16th July 2017 Nijmegen 5.00 p.m.
Eucharist Celebrant: Rev Dr Jos M Strengholt
The Spirit has come Romans 8:1-11
Yesterday I typed in Google Search the words: “Be a better person” and I got millions of hits. Pages with names like “15 ways to be a better person”, 9 ways to be a better person, 101 ways, 16 ways, “31 ways to be a better person.”
It seems we, humans, like to be better than we are. And the fact that the topic is discussed so much seems to indicate that we do not have easy answers.
What to do to make ourselves better? Judaism in the time of Jesus and the apostles had a simple answer: we need to stick to the laws of God. God has made his standard known, and if we just obey, if we follow that standard, we will be better people.
That is the theory.
In practice, Israel found out that even with that perfect standard of the will of God, it was unable to actually live as better people.
In his letter to the church in Rome, Paul showed the Jewish followers of Jesus that they should not enforce the laws of the Old Testament on non-Jewish believers in Jesus.
These Jews wanted all followers of Jesus to be circumcised and follow Israel’s food laws, and to celebrate the Jewish sabbath. Even the non-Jews among them shoudl do this.
“How can you be a good Christian if you do not follow our morality and our rules”, was the deeply rooted argument. But even the Jews themselves had been unable to obey God through their laws. It did not help them to become better people, so why push this issue of keeping the law?
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The Thora had never helped Israel to be better people. Not because these laws are wrong, but because Israel, just like all of humankind, was infected with the disease called sin.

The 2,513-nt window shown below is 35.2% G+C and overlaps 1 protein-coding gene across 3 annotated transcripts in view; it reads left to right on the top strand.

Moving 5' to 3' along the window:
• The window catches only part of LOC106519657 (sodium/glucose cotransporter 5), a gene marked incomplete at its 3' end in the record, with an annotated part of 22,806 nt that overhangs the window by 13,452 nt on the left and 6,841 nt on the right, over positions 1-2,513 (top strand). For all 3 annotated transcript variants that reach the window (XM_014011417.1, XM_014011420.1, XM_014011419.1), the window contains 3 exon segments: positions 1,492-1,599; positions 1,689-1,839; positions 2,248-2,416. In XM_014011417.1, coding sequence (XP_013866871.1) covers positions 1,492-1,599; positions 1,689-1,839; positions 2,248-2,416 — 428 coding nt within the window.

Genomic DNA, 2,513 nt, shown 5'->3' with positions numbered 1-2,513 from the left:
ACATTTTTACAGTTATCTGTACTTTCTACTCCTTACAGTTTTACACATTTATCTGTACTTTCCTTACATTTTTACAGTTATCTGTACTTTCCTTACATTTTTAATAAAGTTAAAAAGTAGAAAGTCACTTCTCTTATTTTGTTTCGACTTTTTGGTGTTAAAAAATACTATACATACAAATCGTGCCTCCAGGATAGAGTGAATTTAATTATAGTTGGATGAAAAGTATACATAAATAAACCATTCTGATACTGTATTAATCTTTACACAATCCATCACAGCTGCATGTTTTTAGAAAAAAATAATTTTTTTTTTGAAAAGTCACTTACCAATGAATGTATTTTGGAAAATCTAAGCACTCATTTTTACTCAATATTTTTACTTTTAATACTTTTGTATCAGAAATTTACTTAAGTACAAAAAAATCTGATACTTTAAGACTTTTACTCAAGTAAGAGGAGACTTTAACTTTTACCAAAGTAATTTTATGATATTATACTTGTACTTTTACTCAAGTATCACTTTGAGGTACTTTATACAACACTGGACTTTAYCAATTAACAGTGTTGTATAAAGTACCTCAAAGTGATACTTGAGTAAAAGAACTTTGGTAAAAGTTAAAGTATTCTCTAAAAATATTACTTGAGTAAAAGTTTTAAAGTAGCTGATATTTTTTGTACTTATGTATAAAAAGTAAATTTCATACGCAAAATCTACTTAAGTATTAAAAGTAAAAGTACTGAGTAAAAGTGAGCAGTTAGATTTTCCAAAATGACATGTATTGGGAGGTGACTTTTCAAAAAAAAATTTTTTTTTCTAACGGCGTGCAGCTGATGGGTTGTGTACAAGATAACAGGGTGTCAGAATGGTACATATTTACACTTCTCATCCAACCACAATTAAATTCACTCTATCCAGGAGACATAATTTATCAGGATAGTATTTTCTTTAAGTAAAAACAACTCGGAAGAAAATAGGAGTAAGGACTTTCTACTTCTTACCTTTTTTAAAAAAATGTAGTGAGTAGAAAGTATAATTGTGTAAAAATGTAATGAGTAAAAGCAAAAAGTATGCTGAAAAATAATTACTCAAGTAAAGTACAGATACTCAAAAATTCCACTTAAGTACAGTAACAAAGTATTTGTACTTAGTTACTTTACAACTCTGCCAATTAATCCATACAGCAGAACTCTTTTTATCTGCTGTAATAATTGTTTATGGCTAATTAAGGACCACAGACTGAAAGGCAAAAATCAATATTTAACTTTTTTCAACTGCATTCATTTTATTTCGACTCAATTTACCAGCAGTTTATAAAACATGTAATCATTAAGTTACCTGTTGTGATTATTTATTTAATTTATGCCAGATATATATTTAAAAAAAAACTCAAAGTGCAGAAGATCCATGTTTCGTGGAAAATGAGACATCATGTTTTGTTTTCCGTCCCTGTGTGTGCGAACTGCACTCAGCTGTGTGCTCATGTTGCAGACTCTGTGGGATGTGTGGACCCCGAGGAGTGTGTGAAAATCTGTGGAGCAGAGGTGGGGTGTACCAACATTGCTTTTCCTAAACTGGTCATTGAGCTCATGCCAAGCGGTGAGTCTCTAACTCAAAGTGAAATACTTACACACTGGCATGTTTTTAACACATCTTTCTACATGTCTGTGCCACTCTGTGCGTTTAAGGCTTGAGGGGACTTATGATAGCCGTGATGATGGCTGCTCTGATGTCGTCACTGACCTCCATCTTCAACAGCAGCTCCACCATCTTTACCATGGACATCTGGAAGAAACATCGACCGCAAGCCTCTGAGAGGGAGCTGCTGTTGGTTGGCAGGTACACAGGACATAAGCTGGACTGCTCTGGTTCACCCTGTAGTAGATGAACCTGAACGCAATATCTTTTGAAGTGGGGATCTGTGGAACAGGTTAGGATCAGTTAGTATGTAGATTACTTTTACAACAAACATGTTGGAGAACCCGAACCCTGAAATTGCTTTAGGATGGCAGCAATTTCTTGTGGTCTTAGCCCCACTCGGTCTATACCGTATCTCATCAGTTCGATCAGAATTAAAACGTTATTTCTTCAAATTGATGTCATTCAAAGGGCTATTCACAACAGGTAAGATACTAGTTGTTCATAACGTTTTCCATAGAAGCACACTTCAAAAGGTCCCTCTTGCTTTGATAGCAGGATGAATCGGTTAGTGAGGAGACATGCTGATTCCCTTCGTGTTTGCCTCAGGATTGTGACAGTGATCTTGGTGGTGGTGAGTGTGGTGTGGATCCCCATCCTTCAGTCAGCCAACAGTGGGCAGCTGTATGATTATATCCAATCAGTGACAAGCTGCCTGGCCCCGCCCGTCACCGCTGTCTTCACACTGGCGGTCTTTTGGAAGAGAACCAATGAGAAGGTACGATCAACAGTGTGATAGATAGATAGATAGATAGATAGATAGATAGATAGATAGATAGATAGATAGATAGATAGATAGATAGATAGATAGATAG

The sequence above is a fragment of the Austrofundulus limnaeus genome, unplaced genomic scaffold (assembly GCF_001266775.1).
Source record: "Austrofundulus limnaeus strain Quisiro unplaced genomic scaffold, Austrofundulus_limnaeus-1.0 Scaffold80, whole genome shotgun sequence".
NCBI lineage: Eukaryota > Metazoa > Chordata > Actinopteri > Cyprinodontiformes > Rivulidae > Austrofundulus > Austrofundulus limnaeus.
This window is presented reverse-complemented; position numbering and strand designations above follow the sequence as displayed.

Sin – the inborn and nurtured tendency to do our own thing, works in all of us and makes it impossible to be better people by our own means. We cannot pull ourselves up by our own hair.
1 No condemnation So we must always carry our miserable self around? We must always feel as the ‘wretched man’, stuck to sin and death? The idea that we cannot make ourselves better can be rather depressing. But this is not needed. In the first place, Paul in Romans 8:1, encourages us:
There is no condemnation for those who are in Christ Jesus.
About this word ‘condemnation, katakrima in Greek, the reformed theologian FF Bruce says that it probably means
…the actual punishment that followed the sentence. There is no longer reason for those who are in Christ to do penal servitude as though they had never been pardoned, never been released from the prisonhouse of sin.
Our sins are forgiven; our Lord Jesus dealt with sin once and for all. So if by faith we are in him, in our ark of salvation, God does not condemn us; he only sees Jesus Christ when he looks at us. That is great news.
This is about us. Through faith we are ‘in Christ Jesus’. So with confidence we can repeat after Paul: there is no condemnation!
If our Lord Jesus does not condemn me, I shall not condemn you. If your Lord does not condemn me, then it is also not youyr business to condemn me. In the community of the church, we must never forget this liberating new.
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But our Lord did more than to just forgive our sins. He also makes us better people.
- Gift of the Spirit
How he does this, is explained by Paul in his letter to the Romans. He does this by comparing the Christian life with the journey of Israel from Egypt to the promised land.